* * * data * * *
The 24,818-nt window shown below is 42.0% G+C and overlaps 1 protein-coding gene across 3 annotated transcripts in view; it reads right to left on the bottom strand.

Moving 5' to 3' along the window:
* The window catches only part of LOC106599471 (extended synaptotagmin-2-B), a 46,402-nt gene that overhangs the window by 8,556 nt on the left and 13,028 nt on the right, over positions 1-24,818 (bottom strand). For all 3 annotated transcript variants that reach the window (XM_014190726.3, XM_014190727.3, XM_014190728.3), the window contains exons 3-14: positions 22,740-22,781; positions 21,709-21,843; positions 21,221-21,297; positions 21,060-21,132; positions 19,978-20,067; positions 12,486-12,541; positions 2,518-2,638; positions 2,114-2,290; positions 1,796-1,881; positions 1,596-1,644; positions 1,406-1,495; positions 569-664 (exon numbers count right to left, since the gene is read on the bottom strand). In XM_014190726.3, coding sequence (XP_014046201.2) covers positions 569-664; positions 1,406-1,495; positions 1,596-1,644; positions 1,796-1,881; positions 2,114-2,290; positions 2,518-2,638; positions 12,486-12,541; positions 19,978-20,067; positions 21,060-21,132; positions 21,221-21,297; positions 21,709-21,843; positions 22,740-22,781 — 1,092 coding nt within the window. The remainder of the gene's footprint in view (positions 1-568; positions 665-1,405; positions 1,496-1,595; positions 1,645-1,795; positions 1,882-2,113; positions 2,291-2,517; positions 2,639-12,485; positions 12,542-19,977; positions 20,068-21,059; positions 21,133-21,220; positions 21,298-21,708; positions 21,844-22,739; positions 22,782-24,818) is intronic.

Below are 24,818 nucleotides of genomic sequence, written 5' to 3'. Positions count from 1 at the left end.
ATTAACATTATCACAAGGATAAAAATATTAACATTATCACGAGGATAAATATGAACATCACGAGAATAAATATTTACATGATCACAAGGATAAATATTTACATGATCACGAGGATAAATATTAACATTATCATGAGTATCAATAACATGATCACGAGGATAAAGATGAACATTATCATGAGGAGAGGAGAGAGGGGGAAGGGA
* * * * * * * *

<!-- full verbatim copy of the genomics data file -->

The 24,818-nt window shown below is 42.0% G+C and overlaps 1 protein-coding gene across 3 annotated transcripts in view; it reads right to left on the bottom strand.

Moving 5' to 3' along the window:
* The window catches only part of LOC106599471 (extended synaptotagmin-2-B), a 46,402-nt gene that overhangs the window by 8,556 nt on the left and 13,028 nt on the right, over positions 1-24,818 (bottom strand). For all 3 annotated transcript variants that reach the window (XM_014190726.3, XM_014190727.3, XM_014190728.3), the window contains exons 3-14: positions 22,740-22,781; positions 21,709-21,843; positions 21,221-21,297; positions 21,060-21,132; positions 19,978-20,067; positions 12,486-12,541; positions 2,518-2,638; positions 2,114-2,290; positions 1,796-1,881; positions 1,596-1,644; positions 1,406-1,495; positions 569-664 (exon numbers count right to left, since the gene is read on the bottom strand). In XM_014190726.3, coding sequence (XP_014046201.2) covers positions 569-664; positions 1,406-1,495; positions 1,596-1,644; positions 1,796-1,881; positions 2,114-2,290; positions 2,518-2,638; positions 12,486-12,541; positions 19,978-20,067; positions 21,060-21,132; positions 21,221-21,297; positions 21,709-21,843; positions 22,740-22,781 — 1,092 coding nt within the window. The remainder of the gene's footprint in view (positions 1-568; positions 665-1,405; positions 1,496-1,595; positions 1,645-1,795; positions 1,882-2,113; positions 2,291-2,517; positions 2,639-12,485; positions 12,542-19,977; positions 20,068-21,059; positions 21,133-21,220; positions 21,298-21,708; positions 21,844-22,739; positions 22,782-24,818) is intronic.

Below are 24,818 nucleotides of genomic sequence, written 5' to 3'. Positions count from 1 at the left end.
ATTAACATTATCACAAGGATAAAAATATTAACATTATCACGAGGATAAATATGAACATCACGAGAATAAATATTTACATGATCACAAGGATAAATATTTACATGATCACGAGGATAAATATTAACATTATCATGAGTATCAATAACATGATCACGAGGATAAAGATGAACATTATCATGAGGAGAGGAGAGAGGGGGAAGGGA